2A: What Activities are Used in a Conversation Session?
Format of a Conversation Session
You will want to prepare ahead of time what activities you are going to use and when you are going to use them during the conversation session. You may have only one or two language learners in the session. Therefore prepare activities that you can use with one person and can adapt them to use with two or more. Dialogues and role-play are particularly useful in creating authentic conversations as well as vocabulary games and activities.
Plan to have one or two activities that can be used at the beginning of the session. It may take some time for the language learner to adjust to speaking in the target language. Make sure these activities are not too challenging and are in keeping with the material the student is covering in his/her syllabus. Warm-up activities may include asking how someone is doing, a small vocabulary game, and maybe practicing different types of greetings (informal, formal). A vocabulary game can be as simple as bringing in a set of pictures that correspond to the vocabulary words and asking the student to tell you the correct vocabulary word for each picture.
Role-play and Dialogue Activities
Role-play and dialogue activities can include activities such as the examples below. In a conversation session with only one student the conversation partner will need to participate in the activity, whereas, in a situation with two or more students, the conversation partner can divide the students into pairs and work with one student if there is an odd number.
- You play the seller and the student is the customer. Role-play a scenario in which different customers come to you to buy different items that you have brought in.
- Role-play a dinner party situation in which everyone must introduce her/himself to the host (the conversation partner) and explain where s/he is from, what s/he does, and how happy s/he is to meet the host.
- Ask simple questions as a warm-up activity. These questions should require short and easy answers. Questions may include “Do you study at Smith?” “Where do you study?” “What is your major?” “Where are you from?
- Using the present tense, ask the student to describe his/her daily routine.
- Practice numbers! Bring in pictures of different objects that show multiples of the specific objects. For example, a picture of five houses. Then, ask the student how many houses are in the picture.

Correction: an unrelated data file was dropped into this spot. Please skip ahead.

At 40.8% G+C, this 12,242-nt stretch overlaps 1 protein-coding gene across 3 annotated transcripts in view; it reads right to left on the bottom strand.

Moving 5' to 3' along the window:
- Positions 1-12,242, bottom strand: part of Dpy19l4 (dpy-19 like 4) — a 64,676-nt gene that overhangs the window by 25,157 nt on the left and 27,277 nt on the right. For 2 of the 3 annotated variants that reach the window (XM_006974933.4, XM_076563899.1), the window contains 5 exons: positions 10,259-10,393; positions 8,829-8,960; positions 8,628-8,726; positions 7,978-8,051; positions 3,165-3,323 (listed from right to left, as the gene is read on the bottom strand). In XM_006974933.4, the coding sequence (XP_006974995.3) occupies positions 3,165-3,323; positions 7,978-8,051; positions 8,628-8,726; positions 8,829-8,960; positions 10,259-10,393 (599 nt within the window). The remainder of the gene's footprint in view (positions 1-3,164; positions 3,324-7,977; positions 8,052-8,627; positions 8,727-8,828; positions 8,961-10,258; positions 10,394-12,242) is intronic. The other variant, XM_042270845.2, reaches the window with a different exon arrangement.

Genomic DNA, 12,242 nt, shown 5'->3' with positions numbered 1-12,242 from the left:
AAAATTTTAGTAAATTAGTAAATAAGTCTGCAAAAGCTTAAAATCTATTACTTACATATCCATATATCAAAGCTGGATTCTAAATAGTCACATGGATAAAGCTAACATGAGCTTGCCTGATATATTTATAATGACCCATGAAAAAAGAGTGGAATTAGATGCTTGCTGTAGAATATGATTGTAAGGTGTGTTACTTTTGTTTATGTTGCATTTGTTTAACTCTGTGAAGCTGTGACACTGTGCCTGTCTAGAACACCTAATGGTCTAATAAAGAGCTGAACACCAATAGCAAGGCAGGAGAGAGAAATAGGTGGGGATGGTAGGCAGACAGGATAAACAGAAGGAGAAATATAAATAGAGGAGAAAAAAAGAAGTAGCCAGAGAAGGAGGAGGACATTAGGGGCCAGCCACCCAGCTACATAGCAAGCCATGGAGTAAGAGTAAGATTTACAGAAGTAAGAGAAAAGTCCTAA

Some activities may need additional props such as pictures from a magazine or the internet, a copy of a country’s map etc. Some number games or vocabulary activities are more effective with visual images. These materials are helpful and reinforce a language learner’s use of the target language. Use what you think will work in helping encourage conversation and speaking.
Be sure when you are reenacting a dialogue or role-play with a student that both you and the student are standing up, greeting each other, and using appropriate body language and gestures to recreate a more authentic context. Act out the dialogues rather than remain seated. Try to establish real conversations.
Identity cards refer to a set of index cards (or sheets of paper) that have information related to different “identities” on the card. These cards are useful in letting language learners practice speaking to different people in different contexts. It builds upon their ability to address people of all ages and social stations. Here is an example of what may be included on an identity card. Keep in mind that, the more the student learns in the language, the more information you can start to add to identity cards.
Sample identity card for a complete beginner:
Name: Rose Thompson
Sample of an identity card for a beginner with more grammar experience:
Name: Rose Thompson
Favorite opera: La Traviata
Hobbies: singing, running, and cooking.
In the second example some more attributes about Ms. Thompson were added because the student is now able to utilize this information correctly in a conversation.